The Norwich development described as a "modest masterpiece" and this week awarded the RIBA Stirling prize for architecture, has really caught our eye. The development at Goldsmith Street provides 105 council homes, one of the first council housing projects in a generation. As well as the provision of social housing with secure tenancies and fixed social rents, this high-quality development also meets high environmental standards. Through various features from the roof pitch to the location of letter boxes, energy costs are reported to be 70% lower than average.
The awarding of this prestigious prize, over and above more prestigious projects, demonstrates just how highly thought of the design of this development is. As well as the carefully considered layout of the terraces and appearance of the dwellings, there is a clear social drive to the project too. Features such as communal seating and parking located to the edge of the street help build a sense of community, encouraging residents to meet together outside of their homes.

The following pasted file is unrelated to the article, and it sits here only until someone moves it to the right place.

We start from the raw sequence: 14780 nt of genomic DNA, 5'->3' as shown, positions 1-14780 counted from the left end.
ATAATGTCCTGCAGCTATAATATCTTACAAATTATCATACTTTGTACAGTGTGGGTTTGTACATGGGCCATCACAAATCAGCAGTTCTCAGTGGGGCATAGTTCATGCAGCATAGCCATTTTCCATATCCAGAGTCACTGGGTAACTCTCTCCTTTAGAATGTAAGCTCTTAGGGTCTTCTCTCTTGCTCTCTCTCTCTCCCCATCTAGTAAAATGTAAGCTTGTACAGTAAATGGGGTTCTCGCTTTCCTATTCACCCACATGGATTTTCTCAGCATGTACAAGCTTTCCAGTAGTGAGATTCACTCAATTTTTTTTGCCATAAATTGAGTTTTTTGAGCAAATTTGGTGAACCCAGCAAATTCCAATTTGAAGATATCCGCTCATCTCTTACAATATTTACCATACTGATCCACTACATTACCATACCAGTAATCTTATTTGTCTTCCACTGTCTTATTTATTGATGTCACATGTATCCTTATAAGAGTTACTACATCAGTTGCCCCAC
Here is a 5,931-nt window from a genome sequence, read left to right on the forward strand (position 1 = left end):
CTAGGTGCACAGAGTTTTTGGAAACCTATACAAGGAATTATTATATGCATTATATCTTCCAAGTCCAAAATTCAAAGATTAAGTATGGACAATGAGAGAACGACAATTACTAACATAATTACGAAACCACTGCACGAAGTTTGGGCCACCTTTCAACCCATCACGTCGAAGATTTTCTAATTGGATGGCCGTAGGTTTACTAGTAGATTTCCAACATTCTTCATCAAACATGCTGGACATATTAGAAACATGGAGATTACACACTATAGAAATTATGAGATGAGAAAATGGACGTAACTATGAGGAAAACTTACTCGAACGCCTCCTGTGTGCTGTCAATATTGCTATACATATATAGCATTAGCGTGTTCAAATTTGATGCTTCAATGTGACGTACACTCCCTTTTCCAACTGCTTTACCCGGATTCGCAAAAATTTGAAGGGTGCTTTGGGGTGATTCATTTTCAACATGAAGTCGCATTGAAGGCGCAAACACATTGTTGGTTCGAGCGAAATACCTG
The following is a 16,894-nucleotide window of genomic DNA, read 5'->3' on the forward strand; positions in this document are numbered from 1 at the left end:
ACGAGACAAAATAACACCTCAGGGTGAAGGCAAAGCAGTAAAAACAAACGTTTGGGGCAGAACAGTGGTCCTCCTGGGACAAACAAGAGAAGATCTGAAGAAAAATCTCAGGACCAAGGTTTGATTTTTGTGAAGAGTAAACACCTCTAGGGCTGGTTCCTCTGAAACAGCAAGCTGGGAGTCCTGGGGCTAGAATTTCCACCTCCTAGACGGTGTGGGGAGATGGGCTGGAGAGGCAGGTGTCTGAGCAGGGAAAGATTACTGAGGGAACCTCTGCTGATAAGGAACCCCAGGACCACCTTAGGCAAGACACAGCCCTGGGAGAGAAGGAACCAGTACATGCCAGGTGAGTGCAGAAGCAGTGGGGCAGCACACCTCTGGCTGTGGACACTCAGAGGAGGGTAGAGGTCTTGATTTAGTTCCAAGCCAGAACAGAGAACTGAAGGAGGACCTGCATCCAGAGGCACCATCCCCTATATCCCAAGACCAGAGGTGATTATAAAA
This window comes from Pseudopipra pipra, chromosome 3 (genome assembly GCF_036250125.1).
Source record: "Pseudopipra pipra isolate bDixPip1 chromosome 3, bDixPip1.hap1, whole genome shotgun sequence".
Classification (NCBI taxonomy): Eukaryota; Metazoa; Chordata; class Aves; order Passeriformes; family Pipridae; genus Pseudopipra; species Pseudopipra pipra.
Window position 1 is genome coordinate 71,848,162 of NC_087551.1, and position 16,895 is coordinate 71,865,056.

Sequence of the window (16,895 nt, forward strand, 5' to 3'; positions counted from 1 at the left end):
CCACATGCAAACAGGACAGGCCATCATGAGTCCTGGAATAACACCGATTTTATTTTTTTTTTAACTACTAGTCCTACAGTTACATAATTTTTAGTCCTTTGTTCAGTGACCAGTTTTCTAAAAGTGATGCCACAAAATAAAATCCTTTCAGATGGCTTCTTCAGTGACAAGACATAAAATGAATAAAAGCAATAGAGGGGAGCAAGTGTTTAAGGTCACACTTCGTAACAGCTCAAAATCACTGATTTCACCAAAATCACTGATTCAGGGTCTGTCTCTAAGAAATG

We would hope to see some of the unique features and considered design of this prize winning project being adopted into the affordable homes provision that many new housing developments are obliged to provide. Rather than sticking bland houses and flats in an out of the way corner, more inspired design of affordable homes and their integration into the development as a whole could see benefits both in the overall design of the project and for the community that will live there.
The Goldsmith Street development was designed by Michail Riches.